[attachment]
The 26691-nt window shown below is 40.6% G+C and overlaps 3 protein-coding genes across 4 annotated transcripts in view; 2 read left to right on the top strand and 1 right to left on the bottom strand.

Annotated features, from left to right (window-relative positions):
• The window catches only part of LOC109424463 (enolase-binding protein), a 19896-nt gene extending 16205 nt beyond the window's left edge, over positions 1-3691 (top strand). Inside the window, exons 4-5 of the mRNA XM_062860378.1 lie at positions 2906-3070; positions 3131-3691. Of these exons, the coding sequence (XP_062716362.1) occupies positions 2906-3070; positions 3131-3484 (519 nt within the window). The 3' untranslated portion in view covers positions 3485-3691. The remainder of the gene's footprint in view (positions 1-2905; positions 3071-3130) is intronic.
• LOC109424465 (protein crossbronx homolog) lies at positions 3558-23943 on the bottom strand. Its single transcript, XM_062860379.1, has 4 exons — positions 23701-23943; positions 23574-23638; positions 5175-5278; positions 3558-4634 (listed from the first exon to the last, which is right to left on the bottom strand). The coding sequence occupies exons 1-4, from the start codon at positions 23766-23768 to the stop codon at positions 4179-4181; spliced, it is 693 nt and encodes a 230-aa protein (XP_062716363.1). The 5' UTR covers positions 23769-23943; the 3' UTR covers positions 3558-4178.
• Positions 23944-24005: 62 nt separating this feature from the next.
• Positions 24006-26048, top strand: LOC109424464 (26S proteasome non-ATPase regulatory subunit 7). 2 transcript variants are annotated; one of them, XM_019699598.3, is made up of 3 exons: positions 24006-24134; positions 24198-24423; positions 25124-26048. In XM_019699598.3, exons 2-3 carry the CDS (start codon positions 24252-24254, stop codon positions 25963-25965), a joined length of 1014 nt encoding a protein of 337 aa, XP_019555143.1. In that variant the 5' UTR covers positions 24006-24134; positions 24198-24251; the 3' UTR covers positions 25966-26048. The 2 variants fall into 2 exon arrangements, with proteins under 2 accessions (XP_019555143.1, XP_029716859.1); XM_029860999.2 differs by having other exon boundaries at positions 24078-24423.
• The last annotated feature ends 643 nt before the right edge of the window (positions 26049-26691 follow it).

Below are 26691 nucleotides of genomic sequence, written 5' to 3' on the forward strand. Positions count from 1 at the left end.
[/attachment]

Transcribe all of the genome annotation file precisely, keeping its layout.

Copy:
The 26691-nt window shown below is 40.6% G+C and overlaps 3 protein-coding genes across 4 annotated transcripts in view; 2 read left to right on the top strand and 1 right to left on the bottom strand.

Annotated features, from left to right (window-relative positions):
• The window catches only part of LOC109424463 (enolase-binding protein), a 19896-nt gene extending 16205 nt beyond the window's left edge, over positions 1-3691 (top strand). Inside the window, exons 4-5 of the mRNA XM_062860378.1 lie at positions 2906-3070; positions 3131-3691. Of these exons, the coding sequence (XP_062716362.1) occupies positions 2906-3070; positions 3131-3484 (519 nt within the window). The 3' untranslated portion in view covers positions 3485-3691. The remainder of the gene's footprint in view (positions 1-2905; positions 3071-3130) is intronic.
• LOC109424465 (protein crossbronx homolog) lies at positions 3558-23943 on the bottom strand. Its single transcript, XM_062860379.1, has 4 exons — positions 23701-23943; positions 23574-23638; positions 5175-5278; positions 3558-4634 (listed from the first exon to the last, which is right to left on the bottom strand). The coding sequence occupies exons 1-4, from the start codon at positions 23766-23768 to the stop codon at positions 4179-4181; spliced, it is 693 nt and encodes a 230-aa protein (XP_062716363.1). The 5' UTR covers positions 23769-23943; the 3' UTR covers positions 3558-4178.
• Positions 23944-24005: 62 nt separating this feature from the next.
• Positions 24006-26048, top strand: LOC109424464 (26S proteasome non-ATPase regulatory subunit 7). 2 transcript variants are annotated; one of them, XM_019699598.3, is made up of 3 exons: positions 24006-24134; positions 24198-24423; positions 25124-26048. In XM_019699598.3, exons 2-3 carry the CDS (start codon positions 24252-24254, stop codon positions 25963-25965), a joined length of 1014 nt encoding a protein of 337 aa, XP_019555143.1. In that variant the 5' UTR covers positions 24006-24134; positions 24198-24251; the 3' UTR covers positions 25966-26048. The 2 variants fall into 2 exon arrangements, with proteins under 2 accessions (XP_019555143.1, XP_029716859.1); XM_029860999.2 differs by having other exon boundaries at positions 24078-24423.
• The last annotated feature ends 643 nt before the right edge of the window (positions 26049-26691 follow it).

Below are 26691 nucleotides of genomic sequence, written 5' to 3' on the forward strand. Positions count from 1 at the left end.